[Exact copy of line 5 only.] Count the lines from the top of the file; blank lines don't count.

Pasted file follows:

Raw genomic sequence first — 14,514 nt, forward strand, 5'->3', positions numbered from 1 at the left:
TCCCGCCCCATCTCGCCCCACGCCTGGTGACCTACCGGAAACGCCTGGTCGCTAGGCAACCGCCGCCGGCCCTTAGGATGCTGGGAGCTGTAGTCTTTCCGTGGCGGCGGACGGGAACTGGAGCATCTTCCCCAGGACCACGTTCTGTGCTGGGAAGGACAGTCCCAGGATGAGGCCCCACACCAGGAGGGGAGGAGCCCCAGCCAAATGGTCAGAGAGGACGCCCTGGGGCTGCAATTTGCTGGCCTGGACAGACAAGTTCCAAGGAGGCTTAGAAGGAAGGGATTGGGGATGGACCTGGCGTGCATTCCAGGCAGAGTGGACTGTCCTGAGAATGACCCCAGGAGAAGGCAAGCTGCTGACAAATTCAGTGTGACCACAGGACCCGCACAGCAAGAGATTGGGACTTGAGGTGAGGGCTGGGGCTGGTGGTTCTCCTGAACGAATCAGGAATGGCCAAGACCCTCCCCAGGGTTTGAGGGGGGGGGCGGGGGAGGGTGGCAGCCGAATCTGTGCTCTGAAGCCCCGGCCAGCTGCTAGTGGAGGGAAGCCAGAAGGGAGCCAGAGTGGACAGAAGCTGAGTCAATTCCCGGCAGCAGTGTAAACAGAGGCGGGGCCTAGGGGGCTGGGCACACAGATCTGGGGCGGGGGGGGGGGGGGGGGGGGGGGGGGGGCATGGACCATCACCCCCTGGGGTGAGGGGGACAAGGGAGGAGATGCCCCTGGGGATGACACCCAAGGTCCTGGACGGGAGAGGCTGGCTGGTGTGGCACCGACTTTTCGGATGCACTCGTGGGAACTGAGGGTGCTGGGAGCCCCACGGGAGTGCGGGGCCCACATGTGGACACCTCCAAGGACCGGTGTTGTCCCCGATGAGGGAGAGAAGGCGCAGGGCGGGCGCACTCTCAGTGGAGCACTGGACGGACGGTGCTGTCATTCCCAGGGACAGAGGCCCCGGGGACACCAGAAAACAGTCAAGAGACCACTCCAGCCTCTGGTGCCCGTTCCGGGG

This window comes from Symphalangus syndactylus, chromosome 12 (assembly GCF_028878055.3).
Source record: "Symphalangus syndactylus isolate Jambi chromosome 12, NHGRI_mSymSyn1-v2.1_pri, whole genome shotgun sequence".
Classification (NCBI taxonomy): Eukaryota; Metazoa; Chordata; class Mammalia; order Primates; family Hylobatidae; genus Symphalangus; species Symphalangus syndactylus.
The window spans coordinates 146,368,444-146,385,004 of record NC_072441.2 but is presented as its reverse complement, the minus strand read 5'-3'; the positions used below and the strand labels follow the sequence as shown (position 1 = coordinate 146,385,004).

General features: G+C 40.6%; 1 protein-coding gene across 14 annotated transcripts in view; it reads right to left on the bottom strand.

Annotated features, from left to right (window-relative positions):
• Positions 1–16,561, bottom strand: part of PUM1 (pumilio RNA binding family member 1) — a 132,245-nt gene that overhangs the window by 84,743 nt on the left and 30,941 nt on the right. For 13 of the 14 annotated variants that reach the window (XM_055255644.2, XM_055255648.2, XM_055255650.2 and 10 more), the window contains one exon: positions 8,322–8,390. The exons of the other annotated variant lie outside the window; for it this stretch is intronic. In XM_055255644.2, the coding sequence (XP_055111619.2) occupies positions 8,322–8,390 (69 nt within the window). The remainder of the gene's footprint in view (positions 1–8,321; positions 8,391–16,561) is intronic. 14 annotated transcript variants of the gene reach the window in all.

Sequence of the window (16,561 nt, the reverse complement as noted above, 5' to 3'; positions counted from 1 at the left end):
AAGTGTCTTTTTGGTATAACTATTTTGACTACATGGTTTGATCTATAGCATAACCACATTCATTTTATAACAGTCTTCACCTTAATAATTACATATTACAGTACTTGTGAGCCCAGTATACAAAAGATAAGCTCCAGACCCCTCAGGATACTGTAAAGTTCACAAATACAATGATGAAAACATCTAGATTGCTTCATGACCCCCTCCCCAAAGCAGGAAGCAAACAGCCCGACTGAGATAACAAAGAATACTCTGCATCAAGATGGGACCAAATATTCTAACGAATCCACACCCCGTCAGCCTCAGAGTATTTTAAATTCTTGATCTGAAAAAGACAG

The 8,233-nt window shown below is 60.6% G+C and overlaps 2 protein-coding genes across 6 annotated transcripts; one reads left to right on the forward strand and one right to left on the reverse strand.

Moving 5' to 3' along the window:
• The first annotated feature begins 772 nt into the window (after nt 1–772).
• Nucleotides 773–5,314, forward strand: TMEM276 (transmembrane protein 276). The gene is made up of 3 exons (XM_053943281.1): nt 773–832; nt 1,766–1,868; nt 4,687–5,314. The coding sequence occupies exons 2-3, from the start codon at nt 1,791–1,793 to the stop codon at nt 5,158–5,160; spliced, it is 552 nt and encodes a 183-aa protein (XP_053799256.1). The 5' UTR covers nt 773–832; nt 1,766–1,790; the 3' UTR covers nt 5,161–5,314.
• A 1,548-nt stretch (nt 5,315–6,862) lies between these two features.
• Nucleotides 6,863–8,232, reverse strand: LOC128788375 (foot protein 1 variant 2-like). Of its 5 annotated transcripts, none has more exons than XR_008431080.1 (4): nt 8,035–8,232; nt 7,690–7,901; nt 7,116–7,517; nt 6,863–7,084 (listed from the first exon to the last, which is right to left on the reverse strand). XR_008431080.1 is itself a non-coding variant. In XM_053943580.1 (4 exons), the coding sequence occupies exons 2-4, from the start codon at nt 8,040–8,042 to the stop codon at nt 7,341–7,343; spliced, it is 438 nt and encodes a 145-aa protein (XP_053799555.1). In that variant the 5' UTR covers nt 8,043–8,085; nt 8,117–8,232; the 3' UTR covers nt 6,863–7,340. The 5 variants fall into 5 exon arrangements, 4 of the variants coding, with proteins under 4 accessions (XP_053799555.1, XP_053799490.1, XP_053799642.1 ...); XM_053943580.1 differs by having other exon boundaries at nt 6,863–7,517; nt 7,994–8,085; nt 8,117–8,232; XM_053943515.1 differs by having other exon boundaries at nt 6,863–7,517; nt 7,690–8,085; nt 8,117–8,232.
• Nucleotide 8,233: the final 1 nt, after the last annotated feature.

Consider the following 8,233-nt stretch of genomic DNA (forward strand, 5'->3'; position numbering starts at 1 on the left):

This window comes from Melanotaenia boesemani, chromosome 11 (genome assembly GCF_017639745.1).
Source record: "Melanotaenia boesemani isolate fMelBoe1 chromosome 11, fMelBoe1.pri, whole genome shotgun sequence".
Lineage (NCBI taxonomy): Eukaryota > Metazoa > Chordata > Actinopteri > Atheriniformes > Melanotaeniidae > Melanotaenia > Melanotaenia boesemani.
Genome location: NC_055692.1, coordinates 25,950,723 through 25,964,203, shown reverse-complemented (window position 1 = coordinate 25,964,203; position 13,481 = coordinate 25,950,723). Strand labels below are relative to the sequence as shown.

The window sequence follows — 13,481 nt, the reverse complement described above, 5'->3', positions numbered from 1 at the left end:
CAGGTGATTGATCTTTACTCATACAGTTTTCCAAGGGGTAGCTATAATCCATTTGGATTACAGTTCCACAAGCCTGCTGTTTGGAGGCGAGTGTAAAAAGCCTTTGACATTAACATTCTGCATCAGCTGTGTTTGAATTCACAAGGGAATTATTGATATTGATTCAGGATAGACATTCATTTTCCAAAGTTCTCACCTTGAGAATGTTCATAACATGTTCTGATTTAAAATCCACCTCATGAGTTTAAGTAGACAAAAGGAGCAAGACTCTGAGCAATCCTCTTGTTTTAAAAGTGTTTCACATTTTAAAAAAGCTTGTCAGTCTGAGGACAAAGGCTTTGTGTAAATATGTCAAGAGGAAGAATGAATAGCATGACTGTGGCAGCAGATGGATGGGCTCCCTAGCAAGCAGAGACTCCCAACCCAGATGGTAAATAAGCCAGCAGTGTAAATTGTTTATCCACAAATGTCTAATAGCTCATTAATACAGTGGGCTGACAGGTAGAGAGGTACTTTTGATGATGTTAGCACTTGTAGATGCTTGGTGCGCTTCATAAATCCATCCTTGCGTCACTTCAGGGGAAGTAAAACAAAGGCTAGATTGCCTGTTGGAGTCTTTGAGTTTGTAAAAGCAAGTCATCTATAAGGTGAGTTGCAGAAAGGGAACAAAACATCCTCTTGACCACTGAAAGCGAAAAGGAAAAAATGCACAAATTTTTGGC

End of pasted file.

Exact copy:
Classification (NCBI taxonomy): Eukaryota; Metazoa; Chordata; class Mammalia; order Primates; family Hylobatidae; genus Symphalangus; species Symphalangus syndactylus.